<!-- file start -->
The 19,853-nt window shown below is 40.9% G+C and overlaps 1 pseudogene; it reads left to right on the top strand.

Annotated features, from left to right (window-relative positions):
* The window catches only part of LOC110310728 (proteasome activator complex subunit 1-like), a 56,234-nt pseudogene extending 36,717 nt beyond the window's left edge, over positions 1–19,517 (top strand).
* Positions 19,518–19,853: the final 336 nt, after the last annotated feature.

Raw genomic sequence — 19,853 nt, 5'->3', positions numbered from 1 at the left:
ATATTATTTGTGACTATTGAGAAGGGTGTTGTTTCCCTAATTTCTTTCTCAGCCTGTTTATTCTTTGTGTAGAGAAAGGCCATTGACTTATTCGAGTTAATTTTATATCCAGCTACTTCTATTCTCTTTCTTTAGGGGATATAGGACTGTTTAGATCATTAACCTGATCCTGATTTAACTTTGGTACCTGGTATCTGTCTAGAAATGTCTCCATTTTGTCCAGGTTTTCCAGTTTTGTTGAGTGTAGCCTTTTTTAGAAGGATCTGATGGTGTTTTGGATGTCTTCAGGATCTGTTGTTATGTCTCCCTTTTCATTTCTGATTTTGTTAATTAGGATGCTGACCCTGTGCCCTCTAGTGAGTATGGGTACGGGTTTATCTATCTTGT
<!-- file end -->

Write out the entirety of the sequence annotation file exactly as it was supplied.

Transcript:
The 19,853-nt window shown below is 40.9% G+C and overlaps 1 pseudogene; it reads left to right on the top strand.

Annotated features, from left to right (window-relative positions):
* The window catches only part of LOC110310728 (proteasome activator complex subunit 1-like), a 56,234-nt pseudogene extending 36,717 nt beyond the window's left edge, over positions 1–19,517 (top strand).
* Positions 19,518–19,853: the final 336 nt, after the last annotated feature.

Raw genomic sequence — 19,853 nt, 5'->3', positions numbered from 1 at the left:
ATATTATTTGTGACTATTGAGAAGGGTGTTGTTTCCCTAATTTCTTTCTCAGCCTGTTTATTCTTTGTGTAGAGAAAGGCCATTGACTTATTCGAGTTAATTTTATATCCAGCTACTTCTATTCTCTTTCTTTAGGGGATATAGGACTGTTTAGATCATTAACCTGATCCTGATTTAACTTTGGTACCTGGTATCTGTCTAGAAATGTCTCCATTTTGTCCAGGTTTTCCAGTTTTGTTGAGTGTAGCCTTTTTTAGAAGGATCTGATGGTGTTTTGGATGTCTTCAGGATCTGTTGTTATGTCTCCCTTTTCATTTCTGATTTTGTTAATTAGGATGCTGACCCTGTGCCCTCTAGTGAGTATGGGTACGGGTTTATCTATCTTGT